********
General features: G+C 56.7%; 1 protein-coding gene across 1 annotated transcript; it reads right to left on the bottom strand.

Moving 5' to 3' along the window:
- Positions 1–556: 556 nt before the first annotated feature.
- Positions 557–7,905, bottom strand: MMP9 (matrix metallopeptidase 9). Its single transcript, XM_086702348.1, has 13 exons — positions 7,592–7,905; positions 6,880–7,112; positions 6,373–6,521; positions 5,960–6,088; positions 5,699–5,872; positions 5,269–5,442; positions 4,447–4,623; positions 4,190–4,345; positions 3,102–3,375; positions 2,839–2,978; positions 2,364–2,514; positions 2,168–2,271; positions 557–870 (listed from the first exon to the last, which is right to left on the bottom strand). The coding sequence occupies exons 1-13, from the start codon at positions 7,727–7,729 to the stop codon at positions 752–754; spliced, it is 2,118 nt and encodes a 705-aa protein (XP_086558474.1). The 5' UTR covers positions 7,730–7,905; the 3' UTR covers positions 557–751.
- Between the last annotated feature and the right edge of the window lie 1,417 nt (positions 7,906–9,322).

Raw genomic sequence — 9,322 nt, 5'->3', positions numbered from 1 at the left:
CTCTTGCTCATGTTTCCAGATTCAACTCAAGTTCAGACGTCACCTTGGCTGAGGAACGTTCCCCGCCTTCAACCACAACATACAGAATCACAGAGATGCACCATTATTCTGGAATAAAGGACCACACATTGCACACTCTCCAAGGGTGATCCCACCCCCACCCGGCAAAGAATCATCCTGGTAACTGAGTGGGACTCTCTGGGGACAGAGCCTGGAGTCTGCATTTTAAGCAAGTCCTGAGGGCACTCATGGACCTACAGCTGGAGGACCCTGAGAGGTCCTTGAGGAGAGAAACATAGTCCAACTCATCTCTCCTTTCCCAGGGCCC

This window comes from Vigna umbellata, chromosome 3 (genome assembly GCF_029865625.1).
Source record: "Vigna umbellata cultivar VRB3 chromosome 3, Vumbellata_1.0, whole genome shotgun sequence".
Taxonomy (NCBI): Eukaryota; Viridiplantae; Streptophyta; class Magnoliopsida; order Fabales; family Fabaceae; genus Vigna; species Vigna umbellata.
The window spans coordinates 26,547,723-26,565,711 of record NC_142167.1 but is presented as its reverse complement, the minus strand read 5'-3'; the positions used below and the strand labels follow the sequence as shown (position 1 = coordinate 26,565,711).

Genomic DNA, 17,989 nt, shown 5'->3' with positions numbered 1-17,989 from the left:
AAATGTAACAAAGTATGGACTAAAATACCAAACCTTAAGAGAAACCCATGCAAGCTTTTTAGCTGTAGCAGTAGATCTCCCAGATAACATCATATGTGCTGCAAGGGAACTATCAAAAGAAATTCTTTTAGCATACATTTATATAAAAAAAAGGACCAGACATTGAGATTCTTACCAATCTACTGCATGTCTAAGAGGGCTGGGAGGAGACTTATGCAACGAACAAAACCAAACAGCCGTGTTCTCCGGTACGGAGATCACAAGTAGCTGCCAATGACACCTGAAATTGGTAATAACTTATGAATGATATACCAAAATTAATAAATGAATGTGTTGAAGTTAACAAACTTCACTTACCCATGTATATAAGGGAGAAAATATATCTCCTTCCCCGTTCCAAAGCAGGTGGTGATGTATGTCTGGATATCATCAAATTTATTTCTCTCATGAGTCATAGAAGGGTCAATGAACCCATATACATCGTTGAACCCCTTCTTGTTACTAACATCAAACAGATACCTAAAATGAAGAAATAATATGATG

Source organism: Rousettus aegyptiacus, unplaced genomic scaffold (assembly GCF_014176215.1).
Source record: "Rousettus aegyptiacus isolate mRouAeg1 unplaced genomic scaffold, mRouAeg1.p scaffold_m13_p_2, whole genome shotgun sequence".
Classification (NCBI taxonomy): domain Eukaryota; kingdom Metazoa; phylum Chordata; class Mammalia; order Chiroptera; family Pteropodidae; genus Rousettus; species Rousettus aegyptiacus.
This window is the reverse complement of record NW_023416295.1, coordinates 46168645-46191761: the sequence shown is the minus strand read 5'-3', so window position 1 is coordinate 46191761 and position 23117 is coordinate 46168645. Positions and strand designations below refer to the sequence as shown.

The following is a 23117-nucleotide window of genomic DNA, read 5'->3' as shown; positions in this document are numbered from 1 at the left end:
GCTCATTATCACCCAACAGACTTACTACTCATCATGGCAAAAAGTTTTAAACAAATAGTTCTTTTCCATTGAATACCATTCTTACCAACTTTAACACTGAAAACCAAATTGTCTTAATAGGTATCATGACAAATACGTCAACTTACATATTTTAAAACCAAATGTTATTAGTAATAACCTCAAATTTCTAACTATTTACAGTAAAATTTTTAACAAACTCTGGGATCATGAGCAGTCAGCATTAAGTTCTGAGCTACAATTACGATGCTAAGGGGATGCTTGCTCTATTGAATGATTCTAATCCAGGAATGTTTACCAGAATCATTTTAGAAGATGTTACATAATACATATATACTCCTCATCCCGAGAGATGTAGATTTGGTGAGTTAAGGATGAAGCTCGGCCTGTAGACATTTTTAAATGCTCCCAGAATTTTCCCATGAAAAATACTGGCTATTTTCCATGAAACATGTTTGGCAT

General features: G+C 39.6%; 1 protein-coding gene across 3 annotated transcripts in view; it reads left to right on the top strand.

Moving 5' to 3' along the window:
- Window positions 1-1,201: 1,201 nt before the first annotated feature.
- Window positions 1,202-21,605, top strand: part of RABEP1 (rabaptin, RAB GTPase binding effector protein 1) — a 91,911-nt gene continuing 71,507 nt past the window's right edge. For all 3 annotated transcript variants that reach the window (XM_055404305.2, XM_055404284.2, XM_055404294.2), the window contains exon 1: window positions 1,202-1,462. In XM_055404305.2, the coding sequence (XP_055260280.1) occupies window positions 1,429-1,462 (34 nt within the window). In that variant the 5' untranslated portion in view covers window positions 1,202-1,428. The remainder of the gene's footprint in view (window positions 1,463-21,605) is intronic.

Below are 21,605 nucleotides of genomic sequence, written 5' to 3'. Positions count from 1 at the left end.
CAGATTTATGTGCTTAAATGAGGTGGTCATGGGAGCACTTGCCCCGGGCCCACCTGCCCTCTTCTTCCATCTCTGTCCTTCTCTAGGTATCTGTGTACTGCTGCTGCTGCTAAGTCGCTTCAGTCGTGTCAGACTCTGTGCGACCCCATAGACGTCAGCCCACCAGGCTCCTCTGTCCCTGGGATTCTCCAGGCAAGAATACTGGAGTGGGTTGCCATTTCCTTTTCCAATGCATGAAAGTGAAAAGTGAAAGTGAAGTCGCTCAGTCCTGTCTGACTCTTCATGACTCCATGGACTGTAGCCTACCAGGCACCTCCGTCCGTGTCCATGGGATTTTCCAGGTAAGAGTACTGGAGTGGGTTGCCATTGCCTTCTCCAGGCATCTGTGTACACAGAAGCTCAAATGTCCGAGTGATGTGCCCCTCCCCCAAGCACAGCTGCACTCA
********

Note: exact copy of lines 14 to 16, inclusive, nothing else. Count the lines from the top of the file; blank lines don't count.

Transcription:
Source organism: Rousettus aegyptiacus, unplaced genomic scaffold (assembly GCF_014176215.1).
Source record: "Rousettus aegyptiacus isolate mRouAeg1 unplaced genomic scaffold, mRouAeg1.p scaffold_m13_p_2, whole genome shotgun sequence".
Classification (NCBI taxonomy): domain Eukaryota; kingdom Metazoa; phylum Chordata; class Mammalia; order Chiroptera; family Pteropodidae; genus Rousettus; species Rousettus aegyptiacus.